One of the reasons it took me so long to implement OpenSL support for libpd is that I was dreading the complexity of OpenSL. I tried reading the documentation more than once, but my eyes glazed over every time. Fortunately, Victor Lazzarini came along and posted a great tutorial on streaming audio with OpenSL.
Now that I had some sample code that took care of the setup, configuration, and cleanup of OpenSL objects, it was straightforward to revise it for my purposes. The main change I made was to equip OpenSL with a simple, callback-driven API inspired by the JACK audio connection kit, much like the Java-based API that I put together when I first started working on Pd for Android.
In order to use this library, you need to implement an audio processing callback that reads a buffer of input samples and writes a buffer of output samples. The exact signature looks like this:
typedef void (*opensl_process_t)(void *context, int sRate, int bufFrames, int inChans, const short *inBuf, int outChans, short *outBuf);
In addition to the input and output buffers, the parameters include the sample rate, buffer size in frames, and the number of input and output channels, as well as a pointer that may be used to store additional context information between callbacks.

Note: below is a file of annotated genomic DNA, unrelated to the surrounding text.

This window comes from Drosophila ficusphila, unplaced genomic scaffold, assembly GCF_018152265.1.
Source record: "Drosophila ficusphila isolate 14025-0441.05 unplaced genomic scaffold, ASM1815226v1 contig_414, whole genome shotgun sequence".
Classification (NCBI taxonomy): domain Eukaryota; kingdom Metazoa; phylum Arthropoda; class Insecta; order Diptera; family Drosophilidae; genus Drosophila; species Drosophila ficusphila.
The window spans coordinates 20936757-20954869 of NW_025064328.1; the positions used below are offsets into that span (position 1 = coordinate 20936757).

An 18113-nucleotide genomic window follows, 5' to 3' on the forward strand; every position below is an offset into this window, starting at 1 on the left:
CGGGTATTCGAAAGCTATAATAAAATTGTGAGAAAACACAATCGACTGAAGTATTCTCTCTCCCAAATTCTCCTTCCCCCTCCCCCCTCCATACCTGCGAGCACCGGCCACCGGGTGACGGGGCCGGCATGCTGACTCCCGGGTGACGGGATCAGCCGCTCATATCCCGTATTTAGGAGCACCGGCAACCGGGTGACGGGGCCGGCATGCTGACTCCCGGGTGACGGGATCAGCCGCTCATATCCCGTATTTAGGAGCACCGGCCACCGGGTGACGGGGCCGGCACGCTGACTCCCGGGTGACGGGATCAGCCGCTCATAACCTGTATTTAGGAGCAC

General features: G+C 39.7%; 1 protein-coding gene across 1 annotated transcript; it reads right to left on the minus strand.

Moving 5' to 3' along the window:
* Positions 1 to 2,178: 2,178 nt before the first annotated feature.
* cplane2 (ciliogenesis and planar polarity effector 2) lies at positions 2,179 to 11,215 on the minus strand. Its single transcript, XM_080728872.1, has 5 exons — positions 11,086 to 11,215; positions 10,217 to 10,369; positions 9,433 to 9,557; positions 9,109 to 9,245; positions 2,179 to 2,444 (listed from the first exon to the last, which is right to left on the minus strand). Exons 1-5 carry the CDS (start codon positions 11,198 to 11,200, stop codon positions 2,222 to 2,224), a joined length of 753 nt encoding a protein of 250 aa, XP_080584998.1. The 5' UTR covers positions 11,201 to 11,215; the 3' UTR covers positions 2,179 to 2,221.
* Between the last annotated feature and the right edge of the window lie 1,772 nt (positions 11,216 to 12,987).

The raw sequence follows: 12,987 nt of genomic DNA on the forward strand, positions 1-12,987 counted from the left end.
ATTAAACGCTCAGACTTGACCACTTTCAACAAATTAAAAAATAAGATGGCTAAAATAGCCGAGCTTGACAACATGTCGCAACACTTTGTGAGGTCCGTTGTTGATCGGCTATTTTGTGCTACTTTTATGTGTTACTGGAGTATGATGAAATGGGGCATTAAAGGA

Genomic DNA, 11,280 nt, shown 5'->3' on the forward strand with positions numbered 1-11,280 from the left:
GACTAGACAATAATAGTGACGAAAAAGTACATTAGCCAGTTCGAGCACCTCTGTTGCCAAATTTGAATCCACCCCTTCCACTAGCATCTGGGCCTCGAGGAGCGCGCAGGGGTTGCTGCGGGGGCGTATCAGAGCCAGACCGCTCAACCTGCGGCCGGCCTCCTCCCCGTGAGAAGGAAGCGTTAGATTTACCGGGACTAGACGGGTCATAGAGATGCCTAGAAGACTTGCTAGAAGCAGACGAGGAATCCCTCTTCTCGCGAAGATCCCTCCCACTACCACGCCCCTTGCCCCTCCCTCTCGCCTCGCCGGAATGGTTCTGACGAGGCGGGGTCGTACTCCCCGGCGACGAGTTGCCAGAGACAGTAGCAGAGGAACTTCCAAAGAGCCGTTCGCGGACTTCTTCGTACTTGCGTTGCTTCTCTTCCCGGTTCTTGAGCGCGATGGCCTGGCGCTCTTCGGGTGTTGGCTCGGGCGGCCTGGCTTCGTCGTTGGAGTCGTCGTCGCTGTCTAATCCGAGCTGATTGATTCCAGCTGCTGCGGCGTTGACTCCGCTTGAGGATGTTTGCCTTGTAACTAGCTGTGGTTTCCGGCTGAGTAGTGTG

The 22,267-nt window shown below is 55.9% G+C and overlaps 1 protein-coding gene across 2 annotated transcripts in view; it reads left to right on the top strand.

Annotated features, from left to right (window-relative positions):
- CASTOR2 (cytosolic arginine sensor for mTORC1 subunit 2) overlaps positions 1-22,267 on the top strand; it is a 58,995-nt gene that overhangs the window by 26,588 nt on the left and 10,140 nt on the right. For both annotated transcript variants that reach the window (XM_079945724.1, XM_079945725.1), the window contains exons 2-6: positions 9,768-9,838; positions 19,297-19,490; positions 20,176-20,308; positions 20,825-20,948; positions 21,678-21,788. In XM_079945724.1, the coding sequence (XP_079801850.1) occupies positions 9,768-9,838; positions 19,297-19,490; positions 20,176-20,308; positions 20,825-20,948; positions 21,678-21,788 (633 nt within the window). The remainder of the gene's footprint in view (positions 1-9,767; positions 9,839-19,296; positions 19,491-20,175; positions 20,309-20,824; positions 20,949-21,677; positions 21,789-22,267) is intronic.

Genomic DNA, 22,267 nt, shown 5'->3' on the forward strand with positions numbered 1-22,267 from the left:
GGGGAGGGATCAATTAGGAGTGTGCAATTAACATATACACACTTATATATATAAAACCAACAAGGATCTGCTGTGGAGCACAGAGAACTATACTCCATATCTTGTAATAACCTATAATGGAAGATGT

Once the processing callback is in place, you can open an OpenSL I/O stream by specifying the desired sample rate, channel configuration, buffer size, and processing callback:
OPENSL_STREAM *opensl_open(int sRate, int inChans, int outChans, int bufFrames, opensl_process_t proc, void *context);
The context pointer can be
NULL if the callback needs no additional information. The return value will be an opaque pointer representing the OpenSL I/O stream on success, or
NULL on failure.
(By the way, I should point out that there is no such thing as an OpenSL I/O stream. Much like Android’s Java API, OpenSL has objects for either input or output, but not both. One of the purposes of this API is to tie them together to create a reasonable illusion of duplex audio.)
Now that you have an OpenSL stream, you can start and pause it with the following pair of functions, whose return values are zero on success:
int opensl_start(OPENSL_STREAM *p);
int opensl_pause(OPENSL_STREAM *p);
When you’re done with the stream, you should close it in order to release the resources that it takes up:
void opensl_close(OPENSL_STREAM *p);
After you’ve closed the stream, the pointer is no longer valid.
That’s all there is to it. I hope that this API will be useful beyond its original purpose, and that it will lower the barrier to entry for OpenSL development. The code is available from the opensl branch of Pd for Android: https://github.com/libpd/libpd/tree/opensl/jni